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It's no secret that early-career physicians today have mountains of debt after medical school. A debt load of roughly $200k is now the average for physicians who graduated from a public medical school in 2017, while their peers who matriculated from private or osteopathic programs often carry balances above $300k. Exacerbating the issue of med school debt is the fact that interest rates for doctors transitioning to practice today average nearly 7%.
Increasing physician debt levels and available federal and state repayment and forgiveness options have dramatically changed the economics of becoming a physician, and these factors are beginning to impact career decisions. As a young doctor today, it's imperative that you understand not only the basics of loan repayment, but which med school debt repayment programs complement or conflict with your economic profile as well as your career trajectory. The article was drafted to help you understand the marketplace today so that you can make informed decisions as you progress through training and into practice.
Probably the most generous med school debt forgiveness program you can leverage today is Public Service Loan Forgiveness (PSLF). Enacted by Congress in 2007, it offers tax-free loan forgiveness for anyone directly employed by a Federal, State, or local government organization, or directly by a 501c(3) non-profit for 10 cumulative years if you are also using a qualified repayment plan over this time.
For many medical school graduates who begin using an Income-Driven repayments plan during their training, this program offers a much lower out-of-pocket cost than the amount borrowed. Residency and Fellowship typically are considered "public service" (90%+ of teaching hospitals are qualified employers), and the IDR plans make economic sense during that time anyway. As a result, an increasing number of physicians today are...and perhaps should be...seeking PSLF-qualified job opportunities post-training to help pay off debt after medical school.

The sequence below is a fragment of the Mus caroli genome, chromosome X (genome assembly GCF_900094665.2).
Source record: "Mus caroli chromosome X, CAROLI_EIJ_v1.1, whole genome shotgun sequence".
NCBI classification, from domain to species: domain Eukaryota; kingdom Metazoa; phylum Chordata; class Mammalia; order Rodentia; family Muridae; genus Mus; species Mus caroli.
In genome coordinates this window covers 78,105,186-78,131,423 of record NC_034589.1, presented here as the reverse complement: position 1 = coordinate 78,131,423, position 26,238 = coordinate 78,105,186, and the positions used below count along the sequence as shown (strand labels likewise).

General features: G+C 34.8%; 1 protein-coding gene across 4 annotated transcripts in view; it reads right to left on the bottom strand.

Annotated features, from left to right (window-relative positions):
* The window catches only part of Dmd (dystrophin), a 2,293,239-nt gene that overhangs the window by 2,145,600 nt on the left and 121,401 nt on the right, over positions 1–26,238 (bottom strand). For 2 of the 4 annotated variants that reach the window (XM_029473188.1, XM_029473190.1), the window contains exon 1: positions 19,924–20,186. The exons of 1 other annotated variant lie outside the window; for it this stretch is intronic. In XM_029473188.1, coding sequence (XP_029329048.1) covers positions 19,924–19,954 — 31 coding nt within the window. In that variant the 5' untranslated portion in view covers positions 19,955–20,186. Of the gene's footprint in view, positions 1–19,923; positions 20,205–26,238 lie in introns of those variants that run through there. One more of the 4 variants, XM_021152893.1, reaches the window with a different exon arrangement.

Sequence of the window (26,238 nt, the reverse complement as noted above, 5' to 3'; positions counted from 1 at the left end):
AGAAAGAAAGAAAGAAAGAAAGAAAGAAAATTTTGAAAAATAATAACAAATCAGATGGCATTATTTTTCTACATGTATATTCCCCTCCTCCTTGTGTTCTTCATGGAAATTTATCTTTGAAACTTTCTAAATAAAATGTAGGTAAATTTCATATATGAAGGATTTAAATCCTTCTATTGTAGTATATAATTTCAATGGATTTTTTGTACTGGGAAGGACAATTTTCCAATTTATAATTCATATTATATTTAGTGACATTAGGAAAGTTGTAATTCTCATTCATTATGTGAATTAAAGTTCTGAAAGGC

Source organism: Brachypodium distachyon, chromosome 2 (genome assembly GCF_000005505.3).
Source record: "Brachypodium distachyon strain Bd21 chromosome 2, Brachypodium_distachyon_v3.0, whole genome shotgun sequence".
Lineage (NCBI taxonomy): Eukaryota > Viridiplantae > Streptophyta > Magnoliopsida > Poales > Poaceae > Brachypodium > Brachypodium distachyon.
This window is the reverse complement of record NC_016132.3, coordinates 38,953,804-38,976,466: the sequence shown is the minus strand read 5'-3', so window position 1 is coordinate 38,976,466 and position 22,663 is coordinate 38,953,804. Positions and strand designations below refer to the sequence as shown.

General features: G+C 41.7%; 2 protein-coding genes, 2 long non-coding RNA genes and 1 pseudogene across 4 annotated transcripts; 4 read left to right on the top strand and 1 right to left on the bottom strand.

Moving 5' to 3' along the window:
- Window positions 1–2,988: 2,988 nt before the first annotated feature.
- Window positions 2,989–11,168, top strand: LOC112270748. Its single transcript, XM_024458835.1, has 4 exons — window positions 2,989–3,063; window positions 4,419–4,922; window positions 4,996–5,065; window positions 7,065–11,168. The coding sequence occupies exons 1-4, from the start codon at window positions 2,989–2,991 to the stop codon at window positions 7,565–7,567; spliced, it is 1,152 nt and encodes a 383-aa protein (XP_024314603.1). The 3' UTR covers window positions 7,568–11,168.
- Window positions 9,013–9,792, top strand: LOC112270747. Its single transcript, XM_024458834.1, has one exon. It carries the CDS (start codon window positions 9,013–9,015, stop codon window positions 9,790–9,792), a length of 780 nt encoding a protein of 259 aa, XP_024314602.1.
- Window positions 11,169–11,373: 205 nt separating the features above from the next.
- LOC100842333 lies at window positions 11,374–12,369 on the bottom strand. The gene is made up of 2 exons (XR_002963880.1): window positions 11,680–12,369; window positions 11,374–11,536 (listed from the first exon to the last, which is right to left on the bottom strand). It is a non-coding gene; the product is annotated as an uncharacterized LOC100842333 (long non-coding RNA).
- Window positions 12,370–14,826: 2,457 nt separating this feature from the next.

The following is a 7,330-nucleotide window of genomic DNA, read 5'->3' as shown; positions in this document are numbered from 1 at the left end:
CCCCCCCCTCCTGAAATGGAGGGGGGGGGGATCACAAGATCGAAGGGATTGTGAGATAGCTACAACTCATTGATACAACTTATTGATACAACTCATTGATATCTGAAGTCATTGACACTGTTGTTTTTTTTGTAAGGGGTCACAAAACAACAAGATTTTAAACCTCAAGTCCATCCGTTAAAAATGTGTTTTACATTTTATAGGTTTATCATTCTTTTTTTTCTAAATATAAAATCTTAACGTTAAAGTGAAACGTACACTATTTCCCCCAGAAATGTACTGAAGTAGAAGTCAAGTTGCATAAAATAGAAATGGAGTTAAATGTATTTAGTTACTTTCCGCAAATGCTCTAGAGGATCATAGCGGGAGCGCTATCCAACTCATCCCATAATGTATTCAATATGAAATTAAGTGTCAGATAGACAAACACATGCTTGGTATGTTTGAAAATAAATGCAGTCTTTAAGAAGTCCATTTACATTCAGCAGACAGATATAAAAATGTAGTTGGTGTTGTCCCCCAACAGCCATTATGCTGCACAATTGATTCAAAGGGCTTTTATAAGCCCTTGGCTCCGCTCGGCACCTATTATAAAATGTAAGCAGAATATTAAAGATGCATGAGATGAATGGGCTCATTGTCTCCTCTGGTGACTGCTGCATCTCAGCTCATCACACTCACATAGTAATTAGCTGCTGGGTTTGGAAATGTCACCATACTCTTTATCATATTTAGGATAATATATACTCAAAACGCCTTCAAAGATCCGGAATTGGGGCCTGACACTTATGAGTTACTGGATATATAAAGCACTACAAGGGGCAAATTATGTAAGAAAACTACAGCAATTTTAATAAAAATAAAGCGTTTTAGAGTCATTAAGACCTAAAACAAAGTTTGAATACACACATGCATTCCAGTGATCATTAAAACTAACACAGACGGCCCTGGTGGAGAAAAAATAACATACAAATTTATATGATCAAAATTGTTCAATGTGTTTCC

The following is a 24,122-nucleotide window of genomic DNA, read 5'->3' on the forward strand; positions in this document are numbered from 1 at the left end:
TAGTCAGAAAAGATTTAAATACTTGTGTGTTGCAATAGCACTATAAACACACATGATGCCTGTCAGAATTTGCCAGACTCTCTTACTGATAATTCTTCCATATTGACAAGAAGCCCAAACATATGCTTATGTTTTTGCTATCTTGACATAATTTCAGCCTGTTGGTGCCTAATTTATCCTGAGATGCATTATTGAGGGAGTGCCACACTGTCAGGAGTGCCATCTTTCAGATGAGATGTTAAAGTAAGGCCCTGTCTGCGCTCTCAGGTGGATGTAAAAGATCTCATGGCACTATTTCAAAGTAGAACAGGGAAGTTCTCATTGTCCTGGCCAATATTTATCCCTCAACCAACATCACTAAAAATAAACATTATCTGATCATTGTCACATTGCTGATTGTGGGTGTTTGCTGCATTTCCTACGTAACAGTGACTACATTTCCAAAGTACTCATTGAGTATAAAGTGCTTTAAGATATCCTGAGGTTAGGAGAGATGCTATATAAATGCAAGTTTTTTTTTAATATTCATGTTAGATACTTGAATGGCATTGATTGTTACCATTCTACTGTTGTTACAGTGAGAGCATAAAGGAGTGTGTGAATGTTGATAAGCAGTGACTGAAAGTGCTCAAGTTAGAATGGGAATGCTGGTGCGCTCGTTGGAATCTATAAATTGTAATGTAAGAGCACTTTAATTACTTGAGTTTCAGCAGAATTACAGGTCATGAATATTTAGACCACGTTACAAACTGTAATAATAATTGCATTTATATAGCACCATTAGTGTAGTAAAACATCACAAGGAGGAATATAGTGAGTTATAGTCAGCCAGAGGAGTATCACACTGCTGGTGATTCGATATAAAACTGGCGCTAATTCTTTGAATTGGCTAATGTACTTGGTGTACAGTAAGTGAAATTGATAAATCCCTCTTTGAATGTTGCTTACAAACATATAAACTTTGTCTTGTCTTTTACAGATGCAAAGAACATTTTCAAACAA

But due to an evolving legislative climate, recent and proposed changes may impact the appropriate action plan to maximize PSLF, and understanding the marketplace is critical to maximizing your savings opportunity.
An overlooked, and critical, consideration is what we call the "PSLF Salary Equivalent." While we understand that in some cases non-profit employers may offer lower salaries than competing for-profit groups, student loan savings should be factored into the economic analysis of any PSLF qualified job, which can often make non-profit roles more economically attractive in the years that PSLF is available. In one case study, for the six years following a four-year training term, the non-profit salary was worth an additional $72k per year in salary, comfortably surpassing the for-profit offer in hand.
In order to maximize this unique opportunity to pay off debt after medical school in today's marketplace, a borrower must be strategic in managing their loans from medical school graduation, and remain informed and strategic throughout training to maximize savings.
If loan forgiveness isn't an option, an alternative strategy for paying off med school debt is refinancing. Simply put, refinancing refers to taking out a new loan with a lower interest rate from a private lender or bank, and using the proceeds to pay off the original student loans... a strategy that in many cases can save many physicians tens of thousands of dollars.
The refinancing marketplace has evolved rapidly over the past few years, with the products, rates, and list of participating banks constantly changing. It's important that you understand the current marketplace, or have a reliable advocate who can assist with the process and help determine when refinancing med school debt is suitable.
DWOQ offers FREE refinancing suitability analysis and marketplace advocacy for physicians wondering if lower rates are available, and refinancing will provide greater savings than any of the federal programs. You can learn more and register here.